It is named after the first ship carrying Scottish settlers to the region, the John Wickliffe. This ship carried Charles Henry Kettle, whose annotations on the first extensive surveying draft of the Dunedin area were used as inspiration for the form of our serif font.

Light, light italic, regular, italic, medium, medium italic, bold and bold italic examples of Wickliffe serif and sans serif typeface.

The serif and sans serif fonts available in our Wickliffe typeface.
Image description
See a larger version of this image

In certain circumstances, where a Windows system font must absolutely be used, Georgia and Arial can be substituted for Wickliffe and Wickliffe Sans respectively.


There are three principles which guide our capturing and selection of imagery.

1. Māui Pōtiki – spirited, engaging and inspiring

Evoke boldness, innovation and curiosity. Use creative ways to mirror our university’s world-leading research and teaching. While staying humble, showcase individuals and achievements with confidence and pride.

In practice:

  • Focus on the human emotion at the heart of our community’s biggest moments – whether at a convocation, graduation, at an IPL or in the lab.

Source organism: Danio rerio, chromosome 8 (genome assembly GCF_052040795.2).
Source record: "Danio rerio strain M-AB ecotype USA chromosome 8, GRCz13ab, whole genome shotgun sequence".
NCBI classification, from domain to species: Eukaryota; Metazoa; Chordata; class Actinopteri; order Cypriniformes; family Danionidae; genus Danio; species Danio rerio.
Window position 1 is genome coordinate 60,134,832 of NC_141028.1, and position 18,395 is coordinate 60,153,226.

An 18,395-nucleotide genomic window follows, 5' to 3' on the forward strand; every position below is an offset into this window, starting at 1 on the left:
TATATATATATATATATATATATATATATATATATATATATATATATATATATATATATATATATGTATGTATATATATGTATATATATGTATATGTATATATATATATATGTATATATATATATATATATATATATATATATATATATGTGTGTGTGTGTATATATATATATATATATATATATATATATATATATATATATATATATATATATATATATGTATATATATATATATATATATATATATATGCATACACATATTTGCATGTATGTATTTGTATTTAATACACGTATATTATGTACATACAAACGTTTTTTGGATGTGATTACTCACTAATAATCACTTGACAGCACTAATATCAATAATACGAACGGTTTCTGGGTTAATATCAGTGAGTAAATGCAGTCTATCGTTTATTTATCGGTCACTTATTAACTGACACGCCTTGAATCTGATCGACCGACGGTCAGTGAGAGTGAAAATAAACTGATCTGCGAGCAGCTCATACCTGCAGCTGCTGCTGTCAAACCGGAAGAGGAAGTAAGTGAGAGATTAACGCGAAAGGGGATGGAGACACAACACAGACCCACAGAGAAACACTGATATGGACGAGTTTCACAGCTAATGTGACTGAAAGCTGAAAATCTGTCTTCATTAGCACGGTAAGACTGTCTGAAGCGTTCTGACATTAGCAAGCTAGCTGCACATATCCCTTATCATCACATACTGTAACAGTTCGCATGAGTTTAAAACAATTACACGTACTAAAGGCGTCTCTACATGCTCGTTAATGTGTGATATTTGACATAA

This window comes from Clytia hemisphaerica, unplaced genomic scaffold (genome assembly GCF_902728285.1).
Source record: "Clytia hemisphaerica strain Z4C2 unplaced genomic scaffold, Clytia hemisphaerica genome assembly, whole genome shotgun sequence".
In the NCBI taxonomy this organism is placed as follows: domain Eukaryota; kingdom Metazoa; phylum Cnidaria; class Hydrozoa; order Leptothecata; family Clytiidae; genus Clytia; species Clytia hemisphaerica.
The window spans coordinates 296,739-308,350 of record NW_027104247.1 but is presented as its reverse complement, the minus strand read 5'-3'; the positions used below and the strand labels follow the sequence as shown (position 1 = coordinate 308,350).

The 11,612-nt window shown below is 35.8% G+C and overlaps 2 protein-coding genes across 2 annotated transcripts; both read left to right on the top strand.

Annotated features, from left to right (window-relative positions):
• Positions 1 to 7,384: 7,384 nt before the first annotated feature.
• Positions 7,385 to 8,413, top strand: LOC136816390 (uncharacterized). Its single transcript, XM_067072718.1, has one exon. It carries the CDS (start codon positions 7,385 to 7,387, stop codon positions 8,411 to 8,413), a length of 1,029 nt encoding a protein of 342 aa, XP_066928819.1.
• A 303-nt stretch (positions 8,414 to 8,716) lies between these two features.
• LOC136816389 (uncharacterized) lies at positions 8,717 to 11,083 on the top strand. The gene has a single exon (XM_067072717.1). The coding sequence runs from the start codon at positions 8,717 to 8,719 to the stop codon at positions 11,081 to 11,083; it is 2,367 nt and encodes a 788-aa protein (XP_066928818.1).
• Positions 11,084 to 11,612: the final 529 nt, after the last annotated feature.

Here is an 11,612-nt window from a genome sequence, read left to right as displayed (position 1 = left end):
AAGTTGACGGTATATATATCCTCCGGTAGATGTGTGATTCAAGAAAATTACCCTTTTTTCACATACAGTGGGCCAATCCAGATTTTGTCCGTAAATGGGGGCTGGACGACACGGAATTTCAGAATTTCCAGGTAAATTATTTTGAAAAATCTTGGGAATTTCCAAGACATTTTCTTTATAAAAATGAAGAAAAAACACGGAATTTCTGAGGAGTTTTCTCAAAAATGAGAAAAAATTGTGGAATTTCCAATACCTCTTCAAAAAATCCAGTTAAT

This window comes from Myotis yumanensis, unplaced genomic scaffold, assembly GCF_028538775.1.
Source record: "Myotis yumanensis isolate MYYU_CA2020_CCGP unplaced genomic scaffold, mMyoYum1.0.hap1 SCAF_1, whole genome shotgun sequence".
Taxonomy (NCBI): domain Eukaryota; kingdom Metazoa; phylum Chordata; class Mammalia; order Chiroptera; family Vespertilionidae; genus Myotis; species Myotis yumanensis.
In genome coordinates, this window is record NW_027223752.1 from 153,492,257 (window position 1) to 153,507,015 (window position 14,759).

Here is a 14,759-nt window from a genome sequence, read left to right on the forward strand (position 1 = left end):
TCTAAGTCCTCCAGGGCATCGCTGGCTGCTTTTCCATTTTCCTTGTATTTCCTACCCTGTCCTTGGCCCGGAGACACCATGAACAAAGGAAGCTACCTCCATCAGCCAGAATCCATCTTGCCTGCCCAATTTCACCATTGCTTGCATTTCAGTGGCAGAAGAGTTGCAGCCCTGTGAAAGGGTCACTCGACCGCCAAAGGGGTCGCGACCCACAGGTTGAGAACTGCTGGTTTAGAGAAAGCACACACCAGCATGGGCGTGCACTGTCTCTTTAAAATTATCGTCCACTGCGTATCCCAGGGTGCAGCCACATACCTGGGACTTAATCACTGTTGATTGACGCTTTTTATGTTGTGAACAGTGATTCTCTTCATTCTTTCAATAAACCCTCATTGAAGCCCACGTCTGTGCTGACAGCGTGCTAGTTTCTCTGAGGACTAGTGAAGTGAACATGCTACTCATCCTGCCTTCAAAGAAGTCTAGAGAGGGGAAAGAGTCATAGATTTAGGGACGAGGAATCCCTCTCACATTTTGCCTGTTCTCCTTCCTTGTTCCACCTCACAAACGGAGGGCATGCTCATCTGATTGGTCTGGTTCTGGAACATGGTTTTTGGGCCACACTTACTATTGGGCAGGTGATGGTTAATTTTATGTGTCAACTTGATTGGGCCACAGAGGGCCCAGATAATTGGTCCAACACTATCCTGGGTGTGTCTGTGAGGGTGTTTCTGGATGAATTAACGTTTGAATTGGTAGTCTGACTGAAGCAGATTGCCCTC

• Include striking contrasts and vibrant colours – bonus if Gold Rush or St Andrew’s Blue – when showcasing the natural environments of campuses and surroundings.
  • Show preference to new, novel or otherwise interesting places to show off the learning environment at Otago.

2. Kākau Marae – genuine, warm, and human

Authentically represent our unique place in the South Pacific, and the diversity of our university community – now and into the future. While avoiding stereotyping and tokenism, we celebrate people of different backgrounds, cultures, abilities, identities and perspectives.

In practice:

  • Avoid overly staged images: we want to showcase our students, teachers and researchers with approachable expressions – not applying for a passport.
  • Photos that aren’t of a named subject (portraiture or features) should include a diverse range of people.
  • Capture our unparalleled student experience rather than creating it. If possible, the subjects of images should be friends, flat mates, or have sat next to each other in more than a couple lectures.

3. Tūturu – authentic, confident and straight-up

Images support your message, and – very importantly – make sense next to your carefully chosen words. We need to be engaging, and happy to represent the best bits of our university, but not in a way that over-sells or misleads.

In practice:

  • We use imagery that focuses on real people – our people – doing things that make sense to them.
  • Whether in a lab, lecture, or on the harbour, we show people safely or accurately operating like they should. Following the guidance of subject matter experts is key here.
  • Keep tikaka Māori (Māori customs) front of mind. Seek guidance before featuring images of our tauira me ngā kaimahi Māori (Māori students and staff). We avoid cropping or covering someone’s face or head, and photos shouldn’t show someone sitting on pillows or hats on tables. Photos taken on marae or featuring whakairo (carving) should be used purposefully, only when relevant, and only with relevant permission.